• Jonathan Strange and Mr. Norrell by Susanna Clarke. Read by Simon Prebble. This will take a good chunk of time to get through, and it doesn’t help that it was Laura, not me, who checked it out of the library. I haven’t started listening to Jonathan Strange just yet; I’ll begin as soon as I finish Nature Girl, if Laura will let me.
  • M:I:III, also known as Mission: Impossible III, starring the actor formerly known as Mr. Nicole Kidman. I heard rumors that Tom’s talkshow antics really hurt this movie’s box office performance. I’d dismiss those rumors as whiny excuse-making, except for one thing: M:I:III is the best of the series. It’s got tons of over-the-top action, lots of super-cool spy gadgetry, and Philip Seymour Hoffman makes a damn good villain. I only wish I’d had the option to get a widescreen copy, as the pan-and-scan on the fullscreen version is practically painful at times.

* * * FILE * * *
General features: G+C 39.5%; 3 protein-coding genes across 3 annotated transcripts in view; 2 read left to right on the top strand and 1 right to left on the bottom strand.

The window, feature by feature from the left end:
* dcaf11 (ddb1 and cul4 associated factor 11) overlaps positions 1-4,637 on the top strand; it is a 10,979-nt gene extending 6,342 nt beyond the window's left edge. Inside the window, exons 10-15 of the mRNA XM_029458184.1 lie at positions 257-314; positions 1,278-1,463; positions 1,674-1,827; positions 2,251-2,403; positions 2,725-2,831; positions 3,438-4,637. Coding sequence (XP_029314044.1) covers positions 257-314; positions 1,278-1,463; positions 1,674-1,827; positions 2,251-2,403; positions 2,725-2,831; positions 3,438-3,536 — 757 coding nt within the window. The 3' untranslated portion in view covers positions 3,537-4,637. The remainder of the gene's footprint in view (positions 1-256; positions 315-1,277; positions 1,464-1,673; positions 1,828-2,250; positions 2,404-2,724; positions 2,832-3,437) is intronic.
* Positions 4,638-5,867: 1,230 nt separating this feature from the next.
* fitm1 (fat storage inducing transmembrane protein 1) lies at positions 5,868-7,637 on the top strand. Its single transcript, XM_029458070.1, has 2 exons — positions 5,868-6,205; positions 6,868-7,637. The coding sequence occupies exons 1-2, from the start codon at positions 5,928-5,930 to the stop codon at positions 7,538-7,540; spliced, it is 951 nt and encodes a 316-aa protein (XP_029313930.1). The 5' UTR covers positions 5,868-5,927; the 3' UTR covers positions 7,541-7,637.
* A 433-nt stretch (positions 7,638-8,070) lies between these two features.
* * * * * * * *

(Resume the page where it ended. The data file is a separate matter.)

• The first season of Sledge Hammer! starring David Rasche. Sometimes the things that we thought were funny and cool two decades ago should be relegated to fond memories and not revisited on DVD. Sledge Hammer! doesn’t seem anywhere near as funny today as I remember it being. I got a few chuckles out of it, but the show feels incredibly dated today.
  • Date Movie starring Alyson Hannigan. Date Movie — along with its even more inane cousin, Epic Movie — are proof-positive that the writers (or some subset of the writers) of Scary Movie have shot their collective wad. Alyson Hannigan barely (and I do mean barely) makes this unfunny parody worth watching.
  • Smokin’ Aces starring a whole bunch of folks.